Trix Twin group of Pre-war 'OO' gauge Tinplate Tank wagons
Trix Twin group of Pre-war 'OO' gauge Tinplate Tank wagons

Trix #12326 Electric in N gauge In 1938, Trix in Germany was acquired by Ernst Voelk, the President of the Chamber of Trade in Nürenburg and owner of Distler, a long standing toy manufacturer. Voelk ran the company until 1962. In 1939 German Trix introduced its line of electrical signals, remote control switches, remote controlled uncoupling track, and a train control system.

Trix #7081 steam loco and tender Trix manufacturing plants in Germany had to change over to manufacturing armaments during the war for the German Army. This included telegraph and field telephone equipment. The plants in Nüremburg became targets for Allied bombers, and in the spring of 1945 the Nüremberg, Kobergerstrasse 15 plant was destroyed.

Production resumed in 1948 in Germany but began to lag behind the technology used by rivals. Trix switched from AC to DC (with its simple reversing function) later than rivals like Tri-ang, and the surviving British Trix company. In 1956 Trix switched to DC and in 1967 to two-rail as used by most competitors.

Trix N gauge Royal Bavarian State Railroad class S 3 6, 4-6-2 T12226 'N' gauge models under the Minitrix brand were made from the late 1960's mostly of European prototypes (German and British primarily). North American prototypes were also manufactured and marketed under the Aurora "Postage Stamp" brand; later these items were sold under the American Tortoise, Model Power and Con-Cor brands. Trix sometimes utilized North American consultants to aid in the design of this portion of the product line. The 'Hornby Minitrix' brand was used in the 1980's for a short lived range of British outline models using the earlier product tooling.

Trix N gauge Swiss Federal Railways Crocodile class Ce 6 8 III 12154 German Trix's owner in the 1980's and early 1990's was Mangold. Also for a brief period in 1993 Gama-Schuco combined with Trix. Mangold went bankrupt in the late 1990's and Märklin purchased the assets in January of 1997. In part, this purchase was a reflection of Märklin's need for added production capacity; Trix had been manufacturing certain items for Märklin in previous years. But the purchase was also in response to the earlier purchase of the Karl Arnold company by the Italian company Rivarossi. In 2003, Märklin introduced its first 'N' gauge models under the Minitrix brand. Some of the more well known products were the King Ludwig, the Wilhelm II set and the Adler set; all are now very expensive collectors items. Several Märklin HO scale three-rail AC locomotives have also been introduced in two-rail DC versions under the Trix logo.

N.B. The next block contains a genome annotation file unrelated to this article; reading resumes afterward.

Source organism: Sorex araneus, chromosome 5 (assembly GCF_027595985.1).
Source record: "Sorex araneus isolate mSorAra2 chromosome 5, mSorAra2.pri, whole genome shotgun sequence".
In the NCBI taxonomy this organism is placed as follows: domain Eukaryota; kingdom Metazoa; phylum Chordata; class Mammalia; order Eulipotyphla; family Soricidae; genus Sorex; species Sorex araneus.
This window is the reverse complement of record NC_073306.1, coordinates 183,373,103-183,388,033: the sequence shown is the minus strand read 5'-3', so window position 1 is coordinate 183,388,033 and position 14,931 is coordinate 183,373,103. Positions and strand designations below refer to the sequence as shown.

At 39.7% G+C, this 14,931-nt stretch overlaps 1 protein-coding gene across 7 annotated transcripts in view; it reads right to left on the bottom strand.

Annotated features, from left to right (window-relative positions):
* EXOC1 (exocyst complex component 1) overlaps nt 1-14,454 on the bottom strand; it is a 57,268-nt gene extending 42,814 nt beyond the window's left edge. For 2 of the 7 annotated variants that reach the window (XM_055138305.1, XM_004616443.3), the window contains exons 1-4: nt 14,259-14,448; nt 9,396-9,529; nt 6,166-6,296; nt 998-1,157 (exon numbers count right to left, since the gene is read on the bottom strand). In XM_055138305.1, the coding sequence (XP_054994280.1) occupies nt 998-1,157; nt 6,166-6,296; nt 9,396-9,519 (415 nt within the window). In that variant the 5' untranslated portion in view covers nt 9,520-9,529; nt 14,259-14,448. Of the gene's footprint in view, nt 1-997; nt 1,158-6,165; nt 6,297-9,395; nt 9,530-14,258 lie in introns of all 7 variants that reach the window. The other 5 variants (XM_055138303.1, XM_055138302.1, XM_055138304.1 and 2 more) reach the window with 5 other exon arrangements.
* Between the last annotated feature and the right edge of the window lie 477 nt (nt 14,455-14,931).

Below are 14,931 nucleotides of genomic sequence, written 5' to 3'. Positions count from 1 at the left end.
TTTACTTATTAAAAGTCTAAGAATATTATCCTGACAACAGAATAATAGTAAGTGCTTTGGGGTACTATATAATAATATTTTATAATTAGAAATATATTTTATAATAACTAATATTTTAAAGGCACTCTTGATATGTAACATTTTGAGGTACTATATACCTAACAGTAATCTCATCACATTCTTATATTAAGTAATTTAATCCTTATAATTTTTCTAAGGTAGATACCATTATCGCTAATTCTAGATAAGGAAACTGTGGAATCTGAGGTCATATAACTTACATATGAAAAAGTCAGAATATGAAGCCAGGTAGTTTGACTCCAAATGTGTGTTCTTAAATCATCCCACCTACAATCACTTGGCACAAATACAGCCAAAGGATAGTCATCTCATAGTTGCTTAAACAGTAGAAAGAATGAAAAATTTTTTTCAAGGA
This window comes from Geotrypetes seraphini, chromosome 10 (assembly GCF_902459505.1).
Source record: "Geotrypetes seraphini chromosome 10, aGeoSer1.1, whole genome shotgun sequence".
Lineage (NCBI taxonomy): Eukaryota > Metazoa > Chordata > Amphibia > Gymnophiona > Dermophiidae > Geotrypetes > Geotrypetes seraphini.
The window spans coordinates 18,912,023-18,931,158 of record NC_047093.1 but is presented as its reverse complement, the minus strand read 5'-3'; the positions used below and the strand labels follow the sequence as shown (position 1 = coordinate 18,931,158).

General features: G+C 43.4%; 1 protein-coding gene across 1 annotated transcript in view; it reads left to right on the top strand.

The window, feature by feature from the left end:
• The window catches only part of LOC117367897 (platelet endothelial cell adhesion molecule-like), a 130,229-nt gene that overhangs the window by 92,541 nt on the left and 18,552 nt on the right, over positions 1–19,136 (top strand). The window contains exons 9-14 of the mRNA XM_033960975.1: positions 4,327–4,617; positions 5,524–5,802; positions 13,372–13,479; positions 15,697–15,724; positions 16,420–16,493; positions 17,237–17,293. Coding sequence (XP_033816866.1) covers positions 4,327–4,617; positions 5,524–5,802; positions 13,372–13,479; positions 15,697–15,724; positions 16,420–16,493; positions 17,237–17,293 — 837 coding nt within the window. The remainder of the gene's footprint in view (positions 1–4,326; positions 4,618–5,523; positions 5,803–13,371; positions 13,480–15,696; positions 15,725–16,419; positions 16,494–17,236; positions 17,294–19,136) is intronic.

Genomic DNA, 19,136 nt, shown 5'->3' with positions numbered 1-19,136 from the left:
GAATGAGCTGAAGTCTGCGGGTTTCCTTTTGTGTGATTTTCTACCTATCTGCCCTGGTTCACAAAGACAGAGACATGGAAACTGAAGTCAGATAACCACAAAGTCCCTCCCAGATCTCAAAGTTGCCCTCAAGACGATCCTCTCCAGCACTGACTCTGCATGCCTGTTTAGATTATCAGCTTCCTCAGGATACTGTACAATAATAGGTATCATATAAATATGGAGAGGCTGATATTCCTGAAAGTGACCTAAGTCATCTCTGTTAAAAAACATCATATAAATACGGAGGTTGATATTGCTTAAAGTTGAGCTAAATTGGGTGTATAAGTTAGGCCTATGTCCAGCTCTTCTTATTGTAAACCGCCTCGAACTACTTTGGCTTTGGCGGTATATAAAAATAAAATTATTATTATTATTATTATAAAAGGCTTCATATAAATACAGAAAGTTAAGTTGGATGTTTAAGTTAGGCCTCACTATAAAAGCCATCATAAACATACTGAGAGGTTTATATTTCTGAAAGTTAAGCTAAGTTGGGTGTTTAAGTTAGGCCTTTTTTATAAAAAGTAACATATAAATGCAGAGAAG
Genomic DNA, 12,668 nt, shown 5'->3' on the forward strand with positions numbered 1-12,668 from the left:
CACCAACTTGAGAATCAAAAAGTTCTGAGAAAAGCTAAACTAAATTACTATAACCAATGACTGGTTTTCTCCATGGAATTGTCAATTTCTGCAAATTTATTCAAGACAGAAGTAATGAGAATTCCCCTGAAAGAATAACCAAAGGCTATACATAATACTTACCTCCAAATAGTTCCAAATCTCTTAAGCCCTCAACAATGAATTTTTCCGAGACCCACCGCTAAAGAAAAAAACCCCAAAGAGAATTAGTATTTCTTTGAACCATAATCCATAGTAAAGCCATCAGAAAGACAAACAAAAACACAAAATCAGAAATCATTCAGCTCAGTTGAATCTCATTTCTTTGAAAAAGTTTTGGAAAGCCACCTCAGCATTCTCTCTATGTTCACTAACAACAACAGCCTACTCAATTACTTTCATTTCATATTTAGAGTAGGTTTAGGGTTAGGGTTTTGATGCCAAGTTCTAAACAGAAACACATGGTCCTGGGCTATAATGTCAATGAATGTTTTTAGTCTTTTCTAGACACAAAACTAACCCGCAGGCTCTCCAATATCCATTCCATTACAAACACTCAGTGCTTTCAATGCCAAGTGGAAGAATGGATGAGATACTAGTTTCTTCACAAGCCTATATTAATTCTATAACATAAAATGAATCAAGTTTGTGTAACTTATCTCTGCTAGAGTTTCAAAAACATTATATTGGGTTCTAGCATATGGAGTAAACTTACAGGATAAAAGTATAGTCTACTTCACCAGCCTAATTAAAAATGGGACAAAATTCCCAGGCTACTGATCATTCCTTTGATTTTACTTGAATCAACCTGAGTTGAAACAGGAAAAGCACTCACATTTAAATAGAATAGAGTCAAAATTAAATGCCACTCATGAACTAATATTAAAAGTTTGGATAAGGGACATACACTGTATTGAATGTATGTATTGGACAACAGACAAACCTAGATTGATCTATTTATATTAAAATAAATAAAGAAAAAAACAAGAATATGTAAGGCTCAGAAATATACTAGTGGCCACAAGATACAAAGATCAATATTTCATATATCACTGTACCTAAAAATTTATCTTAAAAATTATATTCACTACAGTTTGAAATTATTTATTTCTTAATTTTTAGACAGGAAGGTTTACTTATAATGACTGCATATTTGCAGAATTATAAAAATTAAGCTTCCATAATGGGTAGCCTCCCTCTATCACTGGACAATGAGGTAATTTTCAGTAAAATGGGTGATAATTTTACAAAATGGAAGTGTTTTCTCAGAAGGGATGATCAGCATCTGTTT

Trix N gauge T21236 Historic Adler Passenger Train

Trix HO Gauge Bavarian Local Railroad, Inc. class LAG 2 electric locomotive T21254a The Minitrix brand is very popular in the United States of America. In 2009 Walthers became the exclusive North American distributor for Trix products.

Selectrix is the Trix Minitrix proprietary Digital system and is fully compatible with DCC systems.

Besides the AC Trix Express and Minitrix brands, the Trix company is also well known for its 1:87 scale DC brands, Trix International and Trix HO, dating back at least to the early 1970's and still being produced today.

Trix HO Gauge Electric Locomotive - E03 T22118 A particular Trix speciality is the reproduction of Bavarian prototype models from Epoch I and their equivalent Epoch II, DRG versions. Examples such as the B VI (BR 34), D XI (BR 984-5), D XII (BR 73), G 3/4 H (BR 54), Gt 2x4/4 (BR 96), P 3/5 H (BR 384), PtL 2/2 (BR 983) and S 3/6 (BR 184) have been produced in the steam locomotive line, along with numerous passenger and goods wagons.

Trix also produced highly-detailed brass models of steam locomotives in limited quantities under the "Fine Art" label in the late 1990's.

Trix Twin Railways group of 'OO' gauge US Outline Tinplate Rolling Stock
Trix Twin Railways group of 'OO' gauge Tinplate British Rail Freight Wagons

Link to Trix web site.
Link to Trix-Twin web site.